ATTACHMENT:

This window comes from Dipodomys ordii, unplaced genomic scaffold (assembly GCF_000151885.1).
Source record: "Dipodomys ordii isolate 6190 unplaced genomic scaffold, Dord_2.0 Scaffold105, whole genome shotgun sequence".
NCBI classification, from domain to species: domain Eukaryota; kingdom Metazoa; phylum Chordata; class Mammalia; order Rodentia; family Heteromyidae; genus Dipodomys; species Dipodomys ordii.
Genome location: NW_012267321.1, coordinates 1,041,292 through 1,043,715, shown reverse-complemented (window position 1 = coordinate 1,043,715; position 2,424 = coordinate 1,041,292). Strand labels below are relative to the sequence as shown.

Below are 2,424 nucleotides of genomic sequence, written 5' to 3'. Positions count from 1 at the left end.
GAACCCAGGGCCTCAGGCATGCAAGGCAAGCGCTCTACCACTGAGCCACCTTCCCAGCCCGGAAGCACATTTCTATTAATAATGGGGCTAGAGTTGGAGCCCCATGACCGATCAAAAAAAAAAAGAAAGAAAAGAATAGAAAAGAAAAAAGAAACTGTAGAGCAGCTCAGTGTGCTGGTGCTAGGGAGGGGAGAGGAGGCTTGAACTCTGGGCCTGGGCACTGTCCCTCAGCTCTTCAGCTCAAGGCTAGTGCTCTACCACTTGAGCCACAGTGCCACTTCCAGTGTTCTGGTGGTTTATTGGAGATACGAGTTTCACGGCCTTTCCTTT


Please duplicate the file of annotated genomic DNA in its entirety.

This window comes from Dipodomys ordii, unplaced genomic scaffold (assembly GCF_000151885.1).
Source record: "Dipodomys ordii isolate 6190 unplaced genomic scaffold, Dord_2.0 Scaffold105, whole genome shotgun sequence".
NCBI classification, from domain to species: domain Eukaryota; kingdom Metazoa; phylum Chordata; class Mammalia; order Rodentia; family Heteromyidae; genus Dipodomys; species Dipodomys ordii.
Genome location: NW_012267321.1, coordinates 1,041,292 through 1,043,715, shown reverse-complemented (window position 1 = coordinate 1,043,715; position 2,424 = coordinate 1,041,292). Strand labels below are relative to the sequence as shown.

Below are 2,424 nucleotides of genomic sequence, written 5' to 3'. Positions count from 1 at the left end.
GAACCCAGGGCCTCAGGCATGCAAGGCAAGCGCTCTACCACTGAGCCACCTTCCCAGCCCGGAAGCACATTTCTATTAATAATGGGGCTAGAGTTGGAGCCCCATGACCGATCAAAAAAAAAAAGAAAGAAAAGAATAGAAAAGAAAAAAGAAACTGTAGAGCAGCTCAGTGTGCTGGTGCTAGGGAGGGGAGAGGAGGCTTGAACTCTGGGCCTGGGCACTGTCCCTCAGCTCTTCAGCTCAAGGCTAGTGCTCTACCACTTGAGCCACAGTGCCACTTCCAGTGTTCTGGTGGTTTATTGGAGATACGAGTTTCACGGCCTTTCCTTT